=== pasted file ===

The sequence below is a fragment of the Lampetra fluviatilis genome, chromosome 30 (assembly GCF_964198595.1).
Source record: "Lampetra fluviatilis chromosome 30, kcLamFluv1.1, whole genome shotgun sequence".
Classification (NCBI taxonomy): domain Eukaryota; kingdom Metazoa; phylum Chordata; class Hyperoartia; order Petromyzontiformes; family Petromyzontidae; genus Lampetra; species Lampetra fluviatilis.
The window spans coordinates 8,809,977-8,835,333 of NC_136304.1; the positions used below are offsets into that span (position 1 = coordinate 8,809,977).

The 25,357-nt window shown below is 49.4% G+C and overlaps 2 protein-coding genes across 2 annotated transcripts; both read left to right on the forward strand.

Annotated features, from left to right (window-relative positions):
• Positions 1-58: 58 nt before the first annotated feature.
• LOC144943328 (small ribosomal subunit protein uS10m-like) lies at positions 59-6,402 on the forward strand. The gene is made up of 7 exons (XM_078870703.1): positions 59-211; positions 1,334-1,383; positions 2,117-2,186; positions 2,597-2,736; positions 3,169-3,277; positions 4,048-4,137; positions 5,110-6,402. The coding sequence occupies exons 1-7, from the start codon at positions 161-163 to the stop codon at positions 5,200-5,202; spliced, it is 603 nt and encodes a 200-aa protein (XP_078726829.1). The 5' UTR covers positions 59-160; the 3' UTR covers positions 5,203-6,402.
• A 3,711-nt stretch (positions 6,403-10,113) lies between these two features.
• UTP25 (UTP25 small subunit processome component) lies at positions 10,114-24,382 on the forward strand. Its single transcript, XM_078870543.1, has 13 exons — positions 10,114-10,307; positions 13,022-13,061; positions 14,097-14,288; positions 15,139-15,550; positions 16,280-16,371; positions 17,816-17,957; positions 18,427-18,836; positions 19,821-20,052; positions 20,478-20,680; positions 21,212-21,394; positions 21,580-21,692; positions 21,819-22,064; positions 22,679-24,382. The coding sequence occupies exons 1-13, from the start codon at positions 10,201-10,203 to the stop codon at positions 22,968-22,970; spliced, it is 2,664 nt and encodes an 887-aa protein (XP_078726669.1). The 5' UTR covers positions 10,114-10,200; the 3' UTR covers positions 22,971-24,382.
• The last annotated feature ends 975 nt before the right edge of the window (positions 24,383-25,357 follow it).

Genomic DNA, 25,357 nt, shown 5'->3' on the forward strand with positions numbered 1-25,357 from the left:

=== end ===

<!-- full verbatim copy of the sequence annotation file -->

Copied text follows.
The sequence below is a fragment of the Lampetra fluviatilis genome, chromosome 30 (assembly GCF_964198595.1).
Source record: "Lampetra fluviatilis chromosome 30, kcLamFluv1.1, whole genome shotgun sequence".
Classification (NCBI taxonomy): domain Eukaryota; kingdom Metazoa; phylum Chordata; class Hyperoartia; order Petromyzontiformes; family Petromyzontidae; genus Lampetra; species Lampetra fluviatilis.
The window spans coordinates 8,809,977-8,835,333 of NC_136304.1; the positions used below are offsets into that span (position 1 = coordinate 8,809,977).

The 25,357-nt window shown below is 49.4% G+C and overlaps 2 protein-coding genes across 2 annotated transcripts; both read left to right on the forward strand.

Annotated features, from left to right (window-relative positions):
• Positions 1-58: 58 nt before the first annotated feature.
• LOC144943328 (small ribosomal subunit protein uS10m-like) lies at positions 59-6,402 on the forward strand. The gene is made up of 7 exons (XM_078870703.1): positions 59-211; positions 1,334-1,383; positions 2,117-2,186; positions 2,597-2,736; positions 3,169-3,277; positions 4,048-4,137; positions 5,110-6,402. The coding sequence occupies exons 1-7, from the start codon at positions 161-163 to the stop codon at positions 5,200-5,202; spliced, it is 603 nt and encodes a 200-aa protein (XP_078726829.1). The 5' UTR covers positions 59-160; the 3' UTR covers positions 5,203-6,402.
• A 3,711-nt stretch (positions 6,403-10,113) lies between these two features.
• UTP25 (UTP25 small subunit processome component) lies at positions 10,114-24,382 on the forward strand. Its single transcript, XM_078870543.1, has 13 exons — positions 10,114-10,307; positions 13,022-13,061; positions 14,097-14,288; positions 15,139-15,550; positions 16,280-16,371; positions 17,816-17,957; positions 18,427-18,836; positions 19,821-20,052; positions 20,478-20,680; positions 21,212-21,394; positions 21,580-21,692; positions 21,819-22,064; positions 22,679-24,382. The coding sequence occupies exons 1-13, from the start codon at positions 10,201-10,203 to the stop codon at positions 22,968-22,970; spliced, it is 2,664 nt and encodes an 887-aa protein (XP_078726669.1). The 5' UTR covers positions 10,114-10,200; the 3' UTR covers positions 22,971-24,382.
• The last annotated feature ends 975 nt before the right edge of the window (positions 24,383-25,357 follow it).

Genomic DNA, 25,357 nt, shown 5'->3' on the forward strand with positions numbered 1-25,357 from the left: